- transfer an existing site agreement or enter into a new agreement with a prospective purchaser; if there has been no grant of probate obtained where there is a valid Will.
(The Appeal Panel decision did not address circumstances of where a Grant of Letters of Administration would be required where a home owner died intestate i.e where there was no valid Will. Under Part 4 Succession Act 2006 (NSW) the order in which eligible relatives will inherit the estate of a deceased person is set out.)
For home owners in similar circumstances to Mr Lee Jenkins the safest course of action is to apply for a grant of probate before starting the process of selling the home. Even if a private agent is appointed to sell the home before probate there may be problems when asking the operator to either (i) assign the existing site agreement under a Deed of Assignment or (ii) enter into a new site agreement with a prospective purchaser which could ultimately result in the sale of a home falling through.
If the deceased person’s Will does not name an executor, one of the beneficiaries can apply for letters of administration to enable them to deal with the estate.
The steps to obtain probate:
- Publish a probate notice on the NSW Online Registry website. There is specific information that is required to be included in this notice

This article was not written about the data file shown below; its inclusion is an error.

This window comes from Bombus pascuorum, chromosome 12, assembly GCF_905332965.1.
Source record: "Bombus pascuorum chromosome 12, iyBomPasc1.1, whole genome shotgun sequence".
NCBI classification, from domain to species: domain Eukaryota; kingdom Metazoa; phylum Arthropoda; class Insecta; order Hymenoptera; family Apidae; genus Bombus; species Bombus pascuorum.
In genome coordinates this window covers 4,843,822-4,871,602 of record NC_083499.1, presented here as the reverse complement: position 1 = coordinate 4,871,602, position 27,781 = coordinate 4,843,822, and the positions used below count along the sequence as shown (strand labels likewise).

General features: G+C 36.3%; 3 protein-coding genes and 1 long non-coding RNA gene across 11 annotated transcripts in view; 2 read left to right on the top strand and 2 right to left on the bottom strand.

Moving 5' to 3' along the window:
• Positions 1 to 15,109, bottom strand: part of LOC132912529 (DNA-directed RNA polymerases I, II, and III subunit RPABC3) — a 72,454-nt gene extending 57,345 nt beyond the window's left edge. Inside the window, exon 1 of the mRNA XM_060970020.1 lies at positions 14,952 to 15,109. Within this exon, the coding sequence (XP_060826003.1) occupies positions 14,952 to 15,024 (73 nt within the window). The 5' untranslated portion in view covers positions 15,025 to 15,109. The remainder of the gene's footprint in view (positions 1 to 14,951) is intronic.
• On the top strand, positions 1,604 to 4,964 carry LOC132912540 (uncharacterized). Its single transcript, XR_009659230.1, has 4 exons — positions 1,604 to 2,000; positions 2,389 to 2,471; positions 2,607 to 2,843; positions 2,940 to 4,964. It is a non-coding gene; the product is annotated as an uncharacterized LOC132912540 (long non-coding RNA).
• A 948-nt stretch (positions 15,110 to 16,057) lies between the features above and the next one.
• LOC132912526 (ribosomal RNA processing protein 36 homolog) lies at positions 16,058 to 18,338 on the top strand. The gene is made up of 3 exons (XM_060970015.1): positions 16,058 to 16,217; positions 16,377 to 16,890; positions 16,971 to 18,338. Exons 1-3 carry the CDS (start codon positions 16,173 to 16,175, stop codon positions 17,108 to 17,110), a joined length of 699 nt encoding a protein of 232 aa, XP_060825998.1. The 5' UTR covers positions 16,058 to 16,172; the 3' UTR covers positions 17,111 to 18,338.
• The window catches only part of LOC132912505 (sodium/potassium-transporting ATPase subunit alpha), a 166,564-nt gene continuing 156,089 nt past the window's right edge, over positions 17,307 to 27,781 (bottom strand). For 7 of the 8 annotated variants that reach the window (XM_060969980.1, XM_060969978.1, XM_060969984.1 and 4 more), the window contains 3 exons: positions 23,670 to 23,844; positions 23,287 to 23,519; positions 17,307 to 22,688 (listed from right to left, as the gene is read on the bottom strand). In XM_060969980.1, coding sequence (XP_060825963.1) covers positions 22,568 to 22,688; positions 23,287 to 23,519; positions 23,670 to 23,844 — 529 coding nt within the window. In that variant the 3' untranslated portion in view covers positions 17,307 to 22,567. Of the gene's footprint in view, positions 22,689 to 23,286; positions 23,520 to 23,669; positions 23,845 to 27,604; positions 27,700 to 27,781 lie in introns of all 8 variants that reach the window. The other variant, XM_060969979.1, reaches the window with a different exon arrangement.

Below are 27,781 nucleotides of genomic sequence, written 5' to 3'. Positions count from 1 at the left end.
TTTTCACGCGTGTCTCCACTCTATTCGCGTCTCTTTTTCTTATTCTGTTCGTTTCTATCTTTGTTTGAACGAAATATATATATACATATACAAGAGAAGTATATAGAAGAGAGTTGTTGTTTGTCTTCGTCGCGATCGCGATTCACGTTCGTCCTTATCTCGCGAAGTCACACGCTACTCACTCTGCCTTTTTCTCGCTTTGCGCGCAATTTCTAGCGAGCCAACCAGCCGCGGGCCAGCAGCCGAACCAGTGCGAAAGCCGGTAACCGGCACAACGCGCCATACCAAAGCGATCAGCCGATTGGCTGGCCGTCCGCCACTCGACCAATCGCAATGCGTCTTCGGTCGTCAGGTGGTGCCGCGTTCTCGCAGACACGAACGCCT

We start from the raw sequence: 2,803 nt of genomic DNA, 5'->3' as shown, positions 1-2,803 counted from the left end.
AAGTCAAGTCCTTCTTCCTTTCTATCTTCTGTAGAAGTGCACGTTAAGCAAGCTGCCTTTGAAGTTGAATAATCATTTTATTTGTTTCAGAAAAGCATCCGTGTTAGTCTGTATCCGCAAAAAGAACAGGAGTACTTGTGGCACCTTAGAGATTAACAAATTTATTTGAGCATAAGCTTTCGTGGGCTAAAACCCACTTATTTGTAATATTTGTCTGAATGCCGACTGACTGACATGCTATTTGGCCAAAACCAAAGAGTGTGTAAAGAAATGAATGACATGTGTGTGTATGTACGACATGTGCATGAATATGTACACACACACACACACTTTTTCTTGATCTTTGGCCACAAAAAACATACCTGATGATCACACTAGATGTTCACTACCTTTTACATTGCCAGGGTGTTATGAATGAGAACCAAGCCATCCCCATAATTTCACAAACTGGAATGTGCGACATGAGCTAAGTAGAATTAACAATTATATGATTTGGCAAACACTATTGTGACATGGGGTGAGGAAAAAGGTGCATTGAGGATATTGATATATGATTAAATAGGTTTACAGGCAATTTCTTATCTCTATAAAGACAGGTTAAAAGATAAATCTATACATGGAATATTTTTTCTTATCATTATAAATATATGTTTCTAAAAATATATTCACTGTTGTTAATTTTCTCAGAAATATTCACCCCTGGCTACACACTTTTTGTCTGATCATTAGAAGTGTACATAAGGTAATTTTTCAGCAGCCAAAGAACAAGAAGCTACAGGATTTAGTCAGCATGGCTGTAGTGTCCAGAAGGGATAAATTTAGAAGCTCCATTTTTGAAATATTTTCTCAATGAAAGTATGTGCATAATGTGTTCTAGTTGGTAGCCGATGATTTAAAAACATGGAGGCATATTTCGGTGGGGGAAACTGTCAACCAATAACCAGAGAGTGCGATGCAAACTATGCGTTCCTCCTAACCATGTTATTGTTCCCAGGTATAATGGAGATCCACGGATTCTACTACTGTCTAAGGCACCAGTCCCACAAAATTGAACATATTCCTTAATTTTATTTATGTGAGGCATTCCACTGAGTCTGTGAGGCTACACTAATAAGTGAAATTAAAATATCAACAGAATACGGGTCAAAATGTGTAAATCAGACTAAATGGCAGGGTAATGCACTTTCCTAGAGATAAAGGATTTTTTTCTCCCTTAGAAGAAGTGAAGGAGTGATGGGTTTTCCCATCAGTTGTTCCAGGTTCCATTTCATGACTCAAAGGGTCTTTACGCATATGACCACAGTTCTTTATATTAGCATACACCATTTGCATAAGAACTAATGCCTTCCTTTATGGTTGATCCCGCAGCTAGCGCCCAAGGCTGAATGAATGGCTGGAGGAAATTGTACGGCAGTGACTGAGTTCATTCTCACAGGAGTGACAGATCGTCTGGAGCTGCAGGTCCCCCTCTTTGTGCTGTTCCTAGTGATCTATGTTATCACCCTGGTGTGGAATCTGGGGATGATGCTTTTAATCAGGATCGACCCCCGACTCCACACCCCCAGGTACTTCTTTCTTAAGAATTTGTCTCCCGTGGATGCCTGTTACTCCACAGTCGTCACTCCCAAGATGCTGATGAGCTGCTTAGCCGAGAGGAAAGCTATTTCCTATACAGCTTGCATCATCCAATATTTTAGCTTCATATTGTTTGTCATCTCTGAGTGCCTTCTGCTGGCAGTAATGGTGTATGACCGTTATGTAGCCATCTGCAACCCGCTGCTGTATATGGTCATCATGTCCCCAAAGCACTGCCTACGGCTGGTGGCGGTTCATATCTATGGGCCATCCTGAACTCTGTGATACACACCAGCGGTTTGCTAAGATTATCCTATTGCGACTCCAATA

- After 14 days from when the notice is published an application for probate can be lodged in the Supreme Court. There are a number of documents which must be included in the application
- If there is any information that is missing or incorrect there may be a requirement to re file the form or file an affidavit and this could cause delays
- There is usually no need to attend court to obtain probate and the application will be processed by the court Registrar in Chambers
The Tenants’ Union of NSW strongly encourages people to obtain legal advice before they commence the process of applying for probate because if it is not followed correctly there can be lengthy delays and additional costs incurred which, in Mr Jenkins’ case, also led to a large amount of unpaid site fees accruing.
The full decisions can be found in Barrack Point Holdings Pty Ltd v Jenkins (No 2); and Jenkins v Barrack Point Holdings Pty Ltd  NSWCATAP 10.
If you don’t have a Will you may wish to consider making one – information on getting started can be found at: service.nsw.gov.au/transaction/get-started-making-will
Some of the content of this article appeared in a recent Outasite Lite 42.
This article was published in Outasite magazine issue 8. Outasite is published annually. Outasite Lite email newsletter, is sent several times a year – subscribe here. All past issues are available in the archive.